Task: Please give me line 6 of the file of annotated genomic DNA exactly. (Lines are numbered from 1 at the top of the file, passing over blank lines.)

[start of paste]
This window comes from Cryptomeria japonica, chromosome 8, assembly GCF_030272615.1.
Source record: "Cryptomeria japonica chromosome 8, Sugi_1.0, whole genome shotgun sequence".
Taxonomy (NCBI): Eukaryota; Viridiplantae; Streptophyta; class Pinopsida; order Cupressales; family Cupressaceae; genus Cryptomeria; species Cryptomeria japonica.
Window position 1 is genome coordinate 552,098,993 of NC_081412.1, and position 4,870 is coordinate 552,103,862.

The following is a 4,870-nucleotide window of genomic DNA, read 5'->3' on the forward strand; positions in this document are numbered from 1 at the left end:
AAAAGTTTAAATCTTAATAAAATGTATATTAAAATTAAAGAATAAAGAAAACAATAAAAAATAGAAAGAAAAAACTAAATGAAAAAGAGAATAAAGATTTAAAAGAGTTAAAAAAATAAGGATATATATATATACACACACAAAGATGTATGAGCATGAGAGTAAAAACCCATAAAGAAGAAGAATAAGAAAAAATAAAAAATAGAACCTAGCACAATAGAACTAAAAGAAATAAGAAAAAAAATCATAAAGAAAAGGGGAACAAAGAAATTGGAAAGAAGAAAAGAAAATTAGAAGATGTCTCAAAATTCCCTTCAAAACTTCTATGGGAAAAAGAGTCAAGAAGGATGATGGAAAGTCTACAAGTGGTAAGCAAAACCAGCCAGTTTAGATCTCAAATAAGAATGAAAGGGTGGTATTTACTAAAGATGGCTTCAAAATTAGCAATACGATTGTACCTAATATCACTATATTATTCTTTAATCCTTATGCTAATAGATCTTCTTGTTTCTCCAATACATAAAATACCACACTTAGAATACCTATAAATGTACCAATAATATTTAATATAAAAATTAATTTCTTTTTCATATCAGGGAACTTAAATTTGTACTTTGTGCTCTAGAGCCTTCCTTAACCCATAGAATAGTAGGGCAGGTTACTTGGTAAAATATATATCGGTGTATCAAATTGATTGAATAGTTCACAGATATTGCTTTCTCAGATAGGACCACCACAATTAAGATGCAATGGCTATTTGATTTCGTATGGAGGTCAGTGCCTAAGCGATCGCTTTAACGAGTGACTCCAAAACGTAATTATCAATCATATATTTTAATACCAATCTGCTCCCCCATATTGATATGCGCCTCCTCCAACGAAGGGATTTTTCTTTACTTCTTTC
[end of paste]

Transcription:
AAAAGTTTAAATCTTAATAAAATGTATATTAAAATTAAAGAATAAAGAAAACAATAAAAAATAGAAAGAAAAAACTAAATGAAAAAGAGAATAAAGATTTAAAAGAGTTAAAAAAATAAGGATATATATATATACACACACAAAGATGTATGAGCATGAGAGTAAAAACCCATAAAGAAGAAGAATAAGAAAAAATAAAAAATAGAACCTAGCACAATAGAACTAAAAGAAATAAGAAAAAAAATCATAAAGAAAAGGGGAACAAAGAAATTGGAAAGAAGAAAAGAAAATTAGAAGATGTCTCAAAATTCCCTTCAAAACTTCTATGGGAAAAAGAGTCAAGAAGGATGATGGAAAGTCTACAAGTGGTAAGCAAAACCAGCCAGTTTAGATCTCAAATAAGAATGAAAGGGTGGTATTTACTAAAGATGGCTTCAAAATTAGCAATACGATTGTACCTAATATCACTATATTATTCTTTAATCCTTATGCTAATAGATCTTCTTGTTTCTCCAATACATAAAATACCACACTTAGAATACCTATAAATGTACCAATAATATTTAATATAAAAATTAATTTCTTTTTCATATCAGGGAACTTAAATTTGTACTTTGTGCTCTAGAGCCTTCCTTAACCCATAGAATAGTAGGGCAGGTTACTTGGTAAAATATATATCGGTGTATCAAATTGATTGAATAGTTCACAGATATTGCTTTCTCAGATAGGACCACCACAATTAAGATGCAATGGCTATTTGATTTCGTATGGAGGTCAGTGCCTAAGCGATCGCTTTAACGAGTGACTCCAAAACGTAATTATCAATCATATATTTTAATACCAATCTGCTCCCCCATATTGATATGCGCCTCCTCCAACGAAGGGATTTTTCTTTACTTCTTTC